hope and glory

Years ago, when I was about ten, I briefly had a particularly terrible teacher. He was a hateful, poisonous old man, loathed by all his pupils for his spite and malice. I’m not sure how he ended up teaching, and to this day I really don’t understand how he held onto his job. For a […]

Eyes wide shut

Been going back through the notebooks, wondering what to say today, and I lighted on an entry from a while back. The papers had been full of descriptions of Blair and Bush’s relationship in the run up to the Iraq War. Determined to be involved, Blair kept close to Bush and took his assurances about […]

Your 20th century boy

In the context of yesterday’s comments about the self-justifying self, I’ve been thinking about Michael Moorcock’s ‘Between the Wars’ series of books (‘Byzantium Endures’, ‘The Laughter of Carthage’, ‘Jerusalem Commands’, ‘The Vengeance of Rome’), dealing with the adventures of Maxim Pyat in the 20th Century. Maxim’s a fascinating character. Both naïve adventurer and lethal manipulator, […]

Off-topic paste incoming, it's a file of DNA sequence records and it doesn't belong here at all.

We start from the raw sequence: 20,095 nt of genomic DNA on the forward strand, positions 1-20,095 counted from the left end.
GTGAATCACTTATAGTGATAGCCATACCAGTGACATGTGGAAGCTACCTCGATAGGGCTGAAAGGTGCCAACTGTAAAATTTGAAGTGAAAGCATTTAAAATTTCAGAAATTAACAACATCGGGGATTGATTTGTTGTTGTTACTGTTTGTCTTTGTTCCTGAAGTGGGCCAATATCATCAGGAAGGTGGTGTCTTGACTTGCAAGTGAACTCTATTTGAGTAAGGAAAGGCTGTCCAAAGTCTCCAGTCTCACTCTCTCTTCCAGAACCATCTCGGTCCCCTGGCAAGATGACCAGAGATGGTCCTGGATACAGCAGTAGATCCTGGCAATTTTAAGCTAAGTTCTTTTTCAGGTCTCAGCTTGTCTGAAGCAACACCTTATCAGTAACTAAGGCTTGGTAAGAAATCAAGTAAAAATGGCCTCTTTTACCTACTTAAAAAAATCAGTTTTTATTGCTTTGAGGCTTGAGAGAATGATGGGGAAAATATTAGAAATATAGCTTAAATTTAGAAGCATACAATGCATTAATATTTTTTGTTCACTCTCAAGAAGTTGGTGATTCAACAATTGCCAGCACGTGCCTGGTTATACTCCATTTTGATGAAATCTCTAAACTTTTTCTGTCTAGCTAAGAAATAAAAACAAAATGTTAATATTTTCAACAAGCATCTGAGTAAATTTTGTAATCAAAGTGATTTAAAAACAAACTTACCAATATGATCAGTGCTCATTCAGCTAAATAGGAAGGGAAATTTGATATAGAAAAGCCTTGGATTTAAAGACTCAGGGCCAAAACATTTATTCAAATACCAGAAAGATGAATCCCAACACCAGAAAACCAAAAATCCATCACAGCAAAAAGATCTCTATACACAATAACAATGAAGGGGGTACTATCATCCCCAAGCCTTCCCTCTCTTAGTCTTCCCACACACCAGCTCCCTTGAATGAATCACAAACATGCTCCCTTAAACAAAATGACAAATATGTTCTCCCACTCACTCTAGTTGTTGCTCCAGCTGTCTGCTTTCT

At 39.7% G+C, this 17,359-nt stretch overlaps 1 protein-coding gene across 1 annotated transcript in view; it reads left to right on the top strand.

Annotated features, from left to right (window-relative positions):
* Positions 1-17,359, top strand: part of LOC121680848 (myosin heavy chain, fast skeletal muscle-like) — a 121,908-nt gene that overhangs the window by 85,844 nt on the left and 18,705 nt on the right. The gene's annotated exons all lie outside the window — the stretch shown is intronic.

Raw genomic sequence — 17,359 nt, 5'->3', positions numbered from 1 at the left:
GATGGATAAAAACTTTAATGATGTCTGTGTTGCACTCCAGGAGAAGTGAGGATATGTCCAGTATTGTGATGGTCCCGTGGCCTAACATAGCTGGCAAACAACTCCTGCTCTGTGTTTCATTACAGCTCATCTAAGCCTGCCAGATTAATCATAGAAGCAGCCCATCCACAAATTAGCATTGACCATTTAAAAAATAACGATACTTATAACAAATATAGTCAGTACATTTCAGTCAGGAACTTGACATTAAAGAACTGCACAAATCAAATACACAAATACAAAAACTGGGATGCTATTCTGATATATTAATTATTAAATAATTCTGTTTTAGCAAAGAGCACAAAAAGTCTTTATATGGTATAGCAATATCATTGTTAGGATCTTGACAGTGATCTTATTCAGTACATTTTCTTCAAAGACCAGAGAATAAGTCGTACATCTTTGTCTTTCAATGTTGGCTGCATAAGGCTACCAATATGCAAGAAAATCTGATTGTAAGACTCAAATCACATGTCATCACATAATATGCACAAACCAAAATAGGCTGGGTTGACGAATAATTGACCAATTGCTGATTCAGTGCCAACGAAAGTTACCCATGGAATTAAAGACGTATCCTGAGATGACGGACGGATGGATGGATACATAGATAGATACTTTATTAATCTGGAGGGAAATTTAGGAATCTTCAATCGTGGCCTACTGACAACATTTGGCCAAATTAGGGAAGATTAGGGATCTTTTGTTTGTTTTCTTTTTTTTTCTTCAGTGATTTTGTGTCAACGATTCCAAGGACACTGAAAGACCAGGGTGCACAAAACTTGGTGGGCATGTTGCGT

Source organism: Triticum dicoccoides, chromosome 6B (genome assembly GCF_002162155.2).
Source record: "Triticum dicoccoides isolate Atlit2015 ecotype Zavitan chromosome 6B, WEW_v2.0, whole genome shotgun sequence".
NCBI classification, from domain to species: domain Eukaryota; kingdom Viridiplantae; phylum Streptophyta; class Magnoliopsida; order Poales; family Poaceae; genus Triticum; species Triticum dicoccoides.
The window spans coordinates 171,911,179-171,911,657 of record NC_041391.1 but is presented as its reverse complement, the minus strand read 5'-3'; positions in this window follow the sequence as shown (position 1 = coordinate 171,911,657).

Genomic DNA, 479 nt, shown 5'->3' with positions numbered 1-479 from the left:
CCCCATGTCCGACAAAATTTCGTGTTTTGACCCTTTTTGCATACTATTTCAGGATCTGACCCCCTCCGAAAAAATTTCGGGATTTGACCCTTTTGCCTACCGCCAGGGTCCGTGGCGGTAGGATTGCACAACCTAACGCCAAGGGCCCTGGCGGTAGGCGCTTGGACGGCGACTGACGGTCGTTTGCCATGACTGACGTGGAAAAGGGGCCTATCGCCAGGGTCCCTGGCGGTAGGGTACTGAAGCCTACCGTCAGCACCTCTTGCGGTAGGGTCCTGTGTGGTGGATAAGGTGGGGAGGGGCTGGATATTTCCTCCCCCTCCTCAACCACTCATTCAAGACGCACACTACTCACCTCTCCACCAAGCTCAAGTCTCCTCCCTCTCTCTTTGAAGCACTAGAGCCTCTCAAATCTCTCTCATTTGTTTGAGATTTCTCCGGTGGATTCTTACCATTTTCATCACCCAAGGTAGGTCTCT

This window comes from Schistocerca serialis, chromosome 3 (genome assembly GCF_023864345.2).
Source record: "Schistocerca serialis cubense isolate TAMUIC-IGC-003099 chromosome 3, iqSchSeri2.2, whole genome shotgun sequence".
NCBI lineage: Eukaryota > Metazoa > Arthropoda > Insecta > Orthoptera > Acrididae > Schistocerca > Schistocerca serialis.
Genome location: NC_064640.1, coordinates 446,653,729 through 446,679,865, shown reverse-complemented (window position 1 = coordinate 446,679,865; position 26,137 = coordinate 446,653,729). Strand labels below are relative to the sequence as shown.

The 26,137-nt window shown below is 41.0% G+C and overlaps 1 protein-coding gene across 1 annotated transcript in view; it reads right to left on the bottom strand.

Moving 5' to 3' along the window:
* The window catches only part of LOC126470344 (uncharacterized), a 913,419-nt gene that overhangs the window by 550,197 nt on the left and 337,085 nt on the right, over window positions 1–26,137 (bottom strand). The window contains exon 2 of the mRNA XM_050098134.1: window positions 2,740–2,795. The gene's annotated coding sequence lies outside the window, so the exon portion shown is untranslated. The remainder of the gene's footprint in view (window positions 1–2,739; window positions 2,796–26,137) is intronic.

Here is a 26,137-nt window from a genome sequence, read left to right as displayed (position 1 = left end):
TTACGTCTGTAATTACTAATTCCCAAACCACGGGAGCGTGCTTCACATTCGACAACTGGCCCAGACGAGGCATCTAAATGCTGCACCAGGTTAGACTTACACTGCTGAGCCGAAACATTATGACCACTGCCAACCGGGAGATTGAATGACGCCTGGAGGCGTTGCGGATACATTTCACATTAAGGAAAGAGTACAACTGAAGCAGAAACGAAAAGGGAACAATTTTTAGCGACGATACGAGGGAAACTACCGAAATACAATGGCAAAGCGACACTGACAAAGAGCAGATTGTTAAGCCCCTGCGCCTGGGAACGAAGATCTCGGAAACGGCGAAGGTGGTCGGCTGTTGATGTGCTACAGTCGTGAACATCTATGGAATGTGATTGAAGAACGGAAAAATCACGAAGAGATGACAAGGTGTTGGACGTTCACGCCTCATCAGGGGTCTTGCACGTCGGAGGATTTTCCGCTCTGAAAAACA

Solomon Kane 2007

It’s an odd thing, but when Robert E. Howard (yup, the Conan bloke) wrote his Solomon Kane stories, he provided an uncannily precise analysis of a certain kind of American exceptionalism. Solomon Kane is a sixteenth century Puritan with a thirst for justice, who travels the world righting wrongs. He’s occasionally assisted by an aged […]

Space is Deep

A.R. Yngve’s comment below set me thinking about the deepness of space, and a writer who’s dealt with its profoundly dislocating emptiness more successfully than most – A. E. Van Vogt. Van Vogt’s ‘Voyage of the Space Beagle’ (or ‘Space Bagel’, as it’s known round these parts) couldn’t really exist without that awareness. Its protagonist, […]